Kent Wildlife Trust in partnership with Southern Water is working to establish a Farm Cluster in the River Beult catchment. A cluster is a group of farmers willing to collaborate in their farming approach, sharing best practice and joining together to achieve a truly wildlife-rich farmed landscape. By working together it is possible to have a much bigger and better impact for local wildlife e.g. improving water quality in the River Beult for fish and insects – and can also help unlock funding from non-Government schemes and provide support in navigating the Government’s ELM scheme. So if you manage land in between Ashford, Biddenden and Bromley Green and are interested then please get in touch: email@example.com.
Northern Ireland’s tiny barn owl population has been given a much-needed boost with the discovery of a new nest site in County Down – bringing the known number of active sites up to just three! Two fluffy white chicks recently made their first appearance from a nest box erected almost five years ago by Ulster Wildlife much to the delight of wildlife-friendly farmer and NI chair of NFFN, David Sandford – who’s land the box is on. The chicks have been checked and ringed to help monitor their survival. Ulster Wildlife are running a campaign to help boost their population further. Find out more here.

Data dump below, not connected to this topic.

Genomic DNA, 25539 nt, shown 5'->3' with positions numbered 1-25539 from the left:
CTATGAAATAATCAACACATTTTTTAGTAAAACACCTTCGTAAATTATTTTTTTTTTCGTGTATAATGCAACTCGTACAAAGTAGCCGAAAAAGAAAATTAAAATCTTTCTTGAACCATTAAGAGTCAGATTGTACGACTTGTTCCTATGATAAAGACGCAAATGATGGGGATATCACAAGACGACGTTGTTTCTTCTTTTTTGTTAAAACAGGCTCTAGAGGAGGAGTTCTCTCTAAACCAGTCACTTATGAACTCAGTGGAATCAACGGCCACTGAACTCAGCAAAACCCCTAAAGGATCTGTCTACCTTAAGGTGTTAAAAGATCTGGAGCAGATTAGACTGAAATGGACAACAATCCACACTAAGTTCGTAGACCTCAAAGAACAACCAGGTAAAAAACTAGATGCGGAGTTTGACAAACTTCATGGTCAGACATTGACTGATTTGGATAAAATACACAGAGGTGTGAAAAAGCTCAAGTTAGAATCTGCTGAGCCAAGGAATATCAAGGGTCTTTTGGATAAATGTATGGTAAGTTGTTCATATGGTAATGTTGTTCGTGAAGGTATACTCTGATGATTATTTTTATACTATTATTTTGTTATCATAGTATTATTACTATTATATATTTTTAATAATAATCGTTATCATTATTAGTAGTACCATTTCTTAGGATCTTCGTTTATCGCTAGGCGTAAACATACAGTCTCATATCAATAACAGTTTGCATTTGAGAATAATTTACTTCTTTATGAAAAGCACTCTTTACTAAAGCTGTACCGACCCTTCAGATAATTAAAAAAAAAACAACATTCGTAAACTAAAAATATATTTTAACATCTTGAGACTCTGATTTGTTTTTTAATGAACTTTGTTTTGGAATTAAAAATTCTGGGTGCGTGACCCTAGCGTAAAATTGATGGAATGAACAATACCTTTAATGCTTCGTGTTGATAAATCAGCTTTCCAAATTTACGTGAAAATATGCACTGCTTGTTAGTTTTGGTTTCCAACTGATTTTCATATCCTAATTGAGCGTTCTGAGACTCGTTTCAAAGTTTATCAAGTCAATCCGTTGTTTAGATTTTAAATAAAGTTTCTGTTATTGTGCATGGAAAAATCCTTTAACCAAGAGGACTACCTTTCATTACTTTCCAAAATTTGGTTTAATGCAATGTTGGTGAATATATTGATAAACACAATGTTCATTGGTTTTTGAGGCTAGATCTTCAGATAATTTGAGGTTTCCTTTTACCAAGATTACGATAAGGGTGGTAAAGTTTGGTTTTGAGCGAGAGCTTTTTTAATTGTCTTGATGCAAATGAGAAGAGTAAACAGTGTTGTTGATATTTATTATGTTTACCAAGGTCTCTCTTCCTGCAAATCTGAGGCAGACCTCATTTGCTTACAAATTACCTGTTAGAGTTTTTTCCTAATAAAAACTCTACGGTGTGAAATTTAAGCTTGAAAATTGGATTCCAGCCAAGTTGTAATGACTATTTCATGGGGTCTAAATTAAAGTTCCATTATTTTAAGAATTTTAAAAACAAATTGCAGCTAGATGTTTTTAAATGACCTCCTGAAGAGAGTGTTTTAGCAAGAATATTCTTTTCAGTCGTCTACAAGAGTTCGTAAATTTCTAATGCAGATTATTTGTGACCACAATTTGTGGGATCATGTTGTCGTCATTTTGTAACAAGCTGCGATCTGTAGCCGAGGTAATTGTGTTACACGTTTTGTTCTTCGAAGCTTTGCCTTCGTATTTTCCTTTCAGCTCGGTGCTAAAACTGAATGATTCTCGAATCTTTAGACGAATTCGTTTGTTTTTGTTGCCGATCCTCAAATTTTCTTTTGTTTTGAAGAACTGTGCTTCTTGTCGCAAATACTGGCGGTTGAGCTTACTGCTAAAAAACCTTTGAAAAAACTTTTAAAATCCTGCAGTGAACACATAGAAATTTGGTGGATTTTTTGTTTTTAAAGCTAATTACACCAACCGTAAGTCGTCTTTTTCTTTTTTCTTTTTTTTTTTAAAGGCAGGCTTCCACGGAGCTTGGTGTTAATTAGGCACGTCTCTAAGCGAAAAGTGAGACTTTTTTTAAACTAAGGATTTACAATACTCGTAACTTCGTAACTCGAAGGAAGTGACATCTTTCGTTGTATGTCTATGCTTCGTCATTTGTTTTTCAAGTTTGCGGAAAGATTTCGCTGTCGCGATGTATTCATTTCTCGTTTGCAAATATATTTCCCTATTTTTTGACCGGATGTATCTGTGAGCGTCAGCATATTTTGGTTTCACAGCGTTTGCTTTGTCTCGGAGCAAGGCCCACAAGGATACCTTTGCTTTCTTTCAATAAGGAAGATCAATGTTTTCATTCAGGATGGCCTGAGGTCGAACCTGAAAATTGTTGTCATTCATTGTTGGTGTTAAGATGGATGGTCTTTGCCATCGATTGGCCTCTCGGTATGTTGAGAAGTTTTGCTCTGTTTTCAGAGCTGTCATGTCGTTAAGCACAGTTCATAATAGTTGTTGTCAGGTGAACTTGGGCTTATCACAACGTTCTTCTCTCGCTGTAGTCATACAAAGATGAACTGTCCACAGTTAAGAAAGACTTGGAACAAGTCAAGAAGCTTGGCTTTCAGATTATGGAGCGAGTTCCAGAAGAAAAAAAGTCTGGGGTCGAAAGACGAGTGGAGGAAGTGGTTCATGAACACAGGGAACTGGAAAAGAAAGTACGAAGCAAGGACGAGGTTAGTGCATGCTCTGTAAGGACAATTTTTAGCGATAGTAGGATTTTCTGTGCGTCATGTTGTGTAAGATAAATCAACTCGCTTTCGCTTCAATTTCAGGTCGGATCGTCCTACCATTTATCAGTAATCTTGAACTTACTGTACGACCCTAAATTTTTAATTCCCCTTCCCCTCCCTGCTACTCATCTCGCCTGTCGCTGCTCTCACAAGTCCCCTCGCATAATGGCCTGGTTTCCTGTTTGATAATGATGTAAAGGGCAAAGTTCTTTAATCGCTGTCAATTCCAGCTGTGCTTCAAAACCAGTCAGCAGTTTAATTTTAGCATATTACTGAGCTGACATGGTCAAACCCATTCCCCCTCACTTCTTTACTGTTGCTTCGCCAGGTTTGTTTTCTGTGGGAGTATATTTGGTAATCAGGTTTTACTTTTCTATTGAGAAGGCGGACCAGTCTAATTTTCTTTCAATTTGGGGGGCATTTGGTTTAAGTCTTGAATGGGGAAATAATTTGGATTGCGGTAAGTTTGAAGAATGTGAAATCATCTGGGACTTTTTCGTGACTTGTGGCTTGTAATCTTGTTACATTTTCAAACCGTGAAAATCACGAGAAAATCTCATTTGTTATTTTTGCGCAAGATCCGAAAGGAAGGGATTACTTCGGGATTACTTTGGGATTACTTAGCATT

Devon Wildlife Trust’s Working Wetlands is part of South West Water’s Upstream Thinking programme, which is working to keep our drinking and bathing water clean – and therefore reduce treatment costs – by stopping pollutants from entering the rivers and streams to begin with. For the last ten years, Working Wetlands has been providing confidential, expert advice and practical solutions to farmers in six Devon catchments – and advisors continue to work with farmers to help address the challenges they face. This include offering free advice and support with applications to the new Countryside Stewardship scheme, as well as being able to offer some capital grants. Typically advice includes helping landowners with reducing pesticide use, riverside fencing, preventing run-off, soil management and habitat restoration. More information is available on Devon Wildlife Trust’s website.
Working with more than 165 land managers over the last six years, Essex Wildlife Trust volunteers have managed to install a staggering 300 nest boxes for barn owls across the county. Monitored annually, with BTO ringing adults and chicks, these boxes are helping to provide a better picture of barn owl numbers and population dynamics. Watch this short video.